There is no doubt that this revolver offers something different and will stir everyone’s emotions. You will either be a fan of the design or scoff at its ugliness as there seems to be no middle ground amongst those who see it. Before you write it off I would advise that you handle it or, if the opportunity arises, try shooting it, as it may provide a pleasant surprise.
At first glance the Palmetto 1855 revolver seems to be nicely proportioned but looks as though it should be larger. Indeed, next to a normal .36 calibre pistol it is actually quite small. The combination of a small frame, five and a half inch barrel and the .36 calibre make it a kind of ‘half way house’ between a pocket revolver and a holster pistol. The metal finish is nearer to black than blue and contrasts nicely with the walnut grips, although on the test pistol the wood to metal fit could have been a little better. The sights are on a par with most percussion revolvers being a groove in the top strap for the rear and a conical brass post for the front. While the sight picture is not up to target pistol standards it is more than adequate for the job which this weapon will be required to do. The grip on this pistol will feel a little too short for all but the smallest hands. Perhaps the lady shooters would prefer this to a Navy sized revolver? The hammer cocked smoothly and easily and the lock up was very good.
The 1855 In Use
If the Cowboy Action Shooters do decide to use pocket pistols in competition then targets will probably be no more than fifteen yards from the shooter, probably even less. With this in mind I used an indoor range to test this revolver at a distance of twelve metres. I chose a .375” swaged lead ball and used a charge of fifteen grains of Henry Krank’s fine black powder, the two separated by a lubricated wad, with Remington No. 11 percussion caps for ignition. Even though this is a relatively small cylinder capping by hand was quite easy as the nipples are angled slightly away from the centre axis. Recoil was quite mild although the short grip makes the five pound trigger pull seem a little heavier. The pistol shot a few inches high at this distance but as I was not trying for high scores, making adjustments between the point of aim and the point of impact helped to keep the shots comfortably on the paper, even when trying to shoot “against the clock” with two hands. I fired sixty shots and the pistol ran faultlessly with only one percussion cap falling into the hammer slot. The revolver was not cleaned or oiled during the test and once again I have to marvel at the fact that there was no sign of binding due to black powder fouling. This is the third Palmetto revolver that I have reviewed and each one has been the same. I have not encountered another black powder revolver that can run as long without some attention.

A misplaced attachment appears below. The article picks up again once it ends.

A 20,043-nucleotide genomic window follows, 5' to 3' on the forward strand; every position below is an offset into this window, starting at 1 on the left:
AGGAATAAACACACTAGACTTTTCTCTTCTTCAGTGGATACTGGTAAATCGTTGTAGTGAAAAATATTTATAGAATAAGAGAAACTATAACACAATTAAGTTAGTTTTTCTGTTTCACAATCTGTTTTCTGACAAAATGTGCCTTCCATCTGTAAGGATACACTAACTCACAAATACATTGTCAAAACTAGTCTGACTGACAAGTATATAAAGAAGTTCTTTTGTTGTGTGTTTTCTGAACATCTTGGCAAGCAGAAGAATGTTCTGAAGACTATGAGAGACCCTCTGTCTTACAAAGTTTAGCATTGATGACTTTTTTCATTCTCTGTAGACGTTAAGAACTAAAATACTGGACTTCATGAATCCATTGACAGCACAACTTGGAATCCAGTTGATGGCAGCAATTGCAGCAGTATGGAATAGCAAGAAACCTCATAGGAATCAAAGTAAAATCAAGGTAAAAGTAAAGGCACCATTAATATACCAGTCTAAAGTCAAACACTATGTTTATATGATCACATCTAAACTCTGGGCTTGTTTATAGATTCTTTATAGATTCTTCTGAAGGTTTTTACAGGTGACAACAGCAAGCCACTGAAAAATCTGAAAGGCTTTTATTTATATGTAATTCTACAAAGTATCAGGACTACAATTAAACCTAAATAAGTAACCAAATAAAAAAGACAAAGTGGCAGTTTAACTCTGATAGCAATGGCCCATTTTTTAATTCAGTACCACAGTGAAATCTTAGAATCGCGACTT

As mentioned earlier the mechanism of the sidehammer pistol is fairly complex so when cleaning it I only removed the cylinder and the grips. The cylinder arbour enters from the rear of the frame and is released by depressing a spring loaded button on the front left of the frame and drawing it out. You will notice that there are no cylinder bolt notches on the outside of the cylinder and no ratchet on the rear face of the cylinder. Both the locking and the rotation of the cylinder are performed through the arbour. There is a rectangular section close to the front of the arbour which fits into a corresponding slot inside the cylinder and the pair turn together as the hand, which pulls downward rather than pushes upward, engages the ratchet on the arbour. The circular portion at the rear of the arbour has the locking notches cut into its perimeter and the bolt rises at the top of the backstrap to lock the unit in place. Getting everything lined up correctly when re-assembling the pistol did prove awkward on one occasion but I’m sure that it just needs a bit of practice.
The Palmetto Arms 1855 New Model revolver is an unusual, value for money pistol and should find favour with those looking to shoot something that is just bit different. I would like to thank Henry Krank for supplying the pistol for review.